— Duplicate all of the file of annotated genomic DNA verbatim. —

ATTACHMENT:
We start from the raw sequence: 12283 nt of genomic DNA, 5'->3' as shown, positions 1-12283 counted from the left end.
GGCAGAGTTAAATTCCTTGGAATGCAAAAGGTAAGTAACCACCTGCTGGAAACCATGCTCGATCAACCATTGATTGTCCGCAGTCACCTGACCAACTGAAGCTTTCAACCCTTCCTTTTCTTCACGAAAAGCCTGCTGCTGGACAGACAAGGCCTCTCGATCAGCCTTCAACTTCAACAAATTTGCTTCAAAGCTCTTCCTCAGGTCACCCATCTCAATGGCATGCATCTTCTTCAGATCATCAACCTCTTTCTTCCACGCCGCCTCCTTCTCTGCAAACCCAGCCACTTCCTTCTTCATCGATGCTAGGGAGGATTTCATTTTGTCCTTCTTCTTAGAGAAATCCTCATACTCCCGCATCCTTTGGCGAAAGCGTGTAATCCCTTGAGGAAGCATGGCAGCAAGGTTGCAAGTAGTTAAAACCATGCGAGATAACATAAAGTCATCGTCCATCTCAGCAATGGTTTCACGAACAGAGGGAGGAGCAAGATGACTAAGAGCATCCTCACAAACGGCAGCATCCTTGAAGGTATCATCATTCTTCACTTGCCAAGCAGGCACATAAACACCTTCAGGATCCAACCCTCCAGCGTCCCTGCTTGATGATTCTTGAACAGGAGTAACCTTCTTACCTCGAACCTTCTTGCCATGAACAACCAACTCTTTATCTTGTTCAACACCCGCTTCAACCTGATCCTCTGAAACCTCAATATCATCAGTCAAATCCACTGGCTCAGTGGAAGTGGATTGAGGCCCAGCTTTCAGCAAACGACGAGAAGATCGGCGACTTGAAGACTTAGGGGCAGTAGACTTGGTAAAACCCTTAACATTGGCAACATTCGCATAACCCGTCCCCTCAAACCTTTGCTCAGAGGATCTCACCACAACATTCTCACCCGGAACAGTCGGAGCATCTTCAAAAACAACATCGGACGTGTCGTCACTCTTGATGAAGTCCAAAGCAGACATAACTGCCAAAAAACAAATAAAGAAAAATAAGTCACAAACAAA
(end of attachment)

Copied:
We start from the raw sequence: 12283 nt of genomic DNA, 5'->3' as shown, positions 1-12283 counted from the left end.
GGCAGAGTTAAATTCCTTGGAATGCAAAAGGTAAGTAACCACCTGCTGGAAACCATGCTCGATCAACCATTGATTGTCCGCAGTCACCTGACCAACTGAAGCTTTCAACCCTTCCTTTTCTTCACGAAAAGCCTGCTGCTGGACAGACAAGGCCTCTCGATCAGCCTTCAACTTCAACAAATTTGCTTCAAAGCTCTTCCTCAGGTCACCCATCTCAATGGCATGCATCTTCTTCAGATCATCAACCTCTTTCTTCCACGCCGCCTCCTTCTCTGCAAACCCAGCCACTTCCTTCTTCATCGATGCTAGGGAGGATTTCATTTTGTCCTTCTTCTTAGAGAAATCCTCATACTCCCGCATCCTTTGGCGAAAGCGTGTAATCCCTTGAGGAAGCATGGCAGCAAGGTTGCAAGTAGTTAAAACCATGCGAGATAACATAAAGTCATCGTCCATCTCAGCAATGGTTTCACGAACAGAGGGAGGAGCAAGATGACTAAGAGCATCCTCACAAACGGCAGCATCCTTGAAGGTATCATCATTCTTCACTTGCCAAGCAGGCACATAAACACCTTCAGGATCCAACCCTCCAGCGTCCCTGCTTGATGATTCTTGAACAGGAGTAACCTTCTTACCTCGAACCTTCTTGCCATGAACAACCAACTCTTTATCTTGTTCAACACCCGCTTCAACCTGATCCTCTGAAACCTCAATATCATCAGTCAAATCCACTGGCTCAGTGGAAGTGGATTGAGGCCCAGCTTTCAGCAAACGACGAGAAGATCGGCGACTTGAAGACTTAGGGGCAGTAGACTTGGTAAAACCCTTAACATTGGCAACATTCGCATAACCCGTCCCCTCAAACCTTTGCTCAGAGGATCTCACCACAACATTCTCACCCGGAACAGTCGGAGCATCTTCAAAAACAACATCGGACGTGTCGTCACTCTTGATGAAGTCCAAAGCAGACATAACTGCCAAAAAACAAATAAAGAAAAATAAGTCACAAACAAA